At the heart of this process is Fermin Cerezo Peco, Head of the Innovation Service in the City Council of Valencia. When it comes to “creating” a smart city, he thinks that “We have to solve first the question: what do we want it to be a smart city for? What is the purpose?” Because, he says, “Not everything that can be done by technology has to be done. A smart city is a city that applies technology in order to create public value”. At the end of the day, Cerezo’s aim is to “create smart citizens”, and that’s why the private sector is involved as much as the public sector.
Because smart cities are complex organisms with a multitude of issues to address.
In 2022, London was ranked the smartest city in the world by the IESE Cities in Motion Index. And it is from London, more precisely from the UK’s Department for Science, Innovation and Technology (DSIT), that comes the warning about cyber threats. The British government has recently launched a playbook that “will help local authorities set a foundation to protect themselves against would-be cyber threats,” a DSIT statement said. “Given the large amount of data they collect, the interconnected nature of their systems, and the potential impact on local infrastructure, connected places can be attractive targets to hostile actors.”
In a 2019 MDPI paper, specialists Johan Colding, Stephan Barthel and Patrik Sörqvist raise the issue of what they call “Wicked Problems of Smart Cities”. Some are more sociological or psychological than technical: for instance, the paper points out that people tend to consume more energy, rather than less, once they find out the new technologies or new practices they have adopted are more energy efficient, because they end up using them without limitations.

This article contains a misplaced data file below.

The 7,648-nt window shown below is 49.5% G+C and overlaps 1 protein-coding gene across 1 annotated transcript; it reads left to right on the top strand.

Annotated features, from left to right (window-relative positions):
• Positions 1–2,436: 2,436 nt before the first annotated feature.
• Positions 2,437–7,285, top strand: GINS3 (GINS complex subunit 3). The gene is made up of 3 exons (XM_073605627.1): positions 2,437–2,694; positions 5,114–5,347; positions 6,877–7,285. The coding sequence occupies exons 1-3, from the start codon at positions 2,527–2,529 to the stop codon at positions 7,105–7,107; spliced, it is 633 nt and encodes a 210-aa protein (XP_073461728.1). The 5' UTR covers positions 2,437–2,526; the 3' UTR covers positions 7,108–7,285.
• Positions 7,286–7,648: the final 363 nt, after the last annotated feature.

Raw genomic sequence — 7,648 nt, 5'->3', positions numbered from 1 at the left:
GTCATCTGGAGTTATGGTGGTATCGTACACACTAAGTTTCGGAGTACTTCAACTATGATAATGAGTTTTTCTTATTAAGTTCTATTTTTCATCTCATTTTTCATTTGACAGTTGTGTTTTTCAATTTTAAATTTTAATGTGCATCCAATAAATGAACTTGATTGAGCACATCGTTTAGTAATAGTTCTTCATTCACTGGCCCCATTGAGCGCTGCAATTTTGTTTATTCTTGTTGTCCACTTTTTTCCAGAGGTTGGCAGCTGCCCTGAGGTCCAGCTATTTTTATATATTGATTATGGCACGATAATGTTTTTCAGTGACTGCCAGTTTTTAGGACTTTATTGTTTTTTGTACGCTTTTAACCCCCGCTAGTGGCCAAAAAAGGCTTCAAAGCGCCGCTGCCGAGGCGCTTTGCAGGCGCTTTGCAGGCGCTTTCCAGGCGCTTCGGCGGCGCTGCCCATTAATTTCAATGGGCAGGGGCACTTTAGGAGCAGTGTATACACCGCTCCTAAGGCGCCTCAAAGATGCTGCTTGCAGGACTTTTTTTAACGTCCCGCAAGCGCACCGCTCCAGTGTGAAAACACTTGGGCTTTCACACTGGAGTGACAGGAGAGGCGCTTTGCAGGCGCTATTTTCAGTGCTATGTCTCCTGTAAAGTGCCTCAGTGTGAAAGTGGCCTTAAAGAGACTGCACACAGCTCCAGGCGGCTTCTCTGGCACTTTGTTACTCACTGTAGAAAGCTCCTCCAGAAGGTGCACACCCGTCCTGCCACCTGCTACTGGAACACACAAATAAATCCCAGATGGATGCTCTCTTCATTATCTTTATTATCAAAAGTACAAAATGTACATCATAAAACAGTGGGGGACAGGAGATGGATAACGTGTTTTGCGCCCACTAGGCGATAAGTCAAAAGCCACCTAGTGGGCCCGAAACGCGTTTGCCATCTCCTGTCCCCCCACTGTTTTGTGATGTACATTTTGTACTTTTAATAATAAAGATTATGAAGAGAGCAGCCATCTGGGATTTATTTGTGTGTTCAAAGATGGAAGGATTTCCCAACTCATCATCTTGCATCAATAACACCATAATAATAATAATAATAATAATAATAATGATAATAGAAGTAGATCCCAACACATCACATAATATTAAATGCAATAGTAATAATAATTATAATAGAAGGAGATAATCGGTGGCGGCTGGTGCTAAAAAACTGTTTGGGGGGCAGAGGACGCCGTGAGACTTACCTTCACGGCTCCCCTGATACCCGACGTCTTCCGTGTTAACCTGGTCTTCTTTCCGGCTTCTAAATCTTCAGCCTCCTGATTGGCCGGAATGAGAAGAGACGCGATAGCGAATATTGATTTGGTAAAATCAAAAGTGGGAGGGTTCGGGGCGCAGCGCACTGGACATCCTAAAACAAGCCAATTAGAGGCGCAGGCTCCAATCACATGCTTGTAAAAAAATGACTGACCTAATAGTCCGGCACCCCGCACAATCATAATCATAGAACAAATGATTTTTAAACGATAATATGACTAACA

And then, there are, of course, democracy and privacy issues. If all we need is a default technology (such as a smartphone) to run a city, there is a problem of choice: people are forced to use that technology instead of some alternative that they might prefer, whether digital like a desktop computer, or analogue, such as paper. And then there is the problem of those people who are not proficient in using that technology or who have physical limitations, as well as the problem of who accesses and uses their data and how.
Concerning data, Cerezo is convinced that “We really need a deal on data in Europe.” For him, the problem is that right now, it’s mainly private organisations that possess the users’ data, but it’s the public sector that needs them to improve citizens’ lives. “We have to preserve people’s privacy, but we also have to consider data as an infrastructure, like water or electricity, in order not to privatise the benefits and socialise the problems.”
Our cities need to become smarter to become more sustainable. And to be smarter, they need to be more human. According to Ernesto Faubel, coordinator of the MAtchUP project and Head of the Smart City Office in Valencia, “The new policies in which cities have worked together and the new spaces for collaboration, such as Scalable Cities, are expected to be relevant for the future of the partners involved”. And possibly, for the future of our urban spaces in general.
By Selene Verri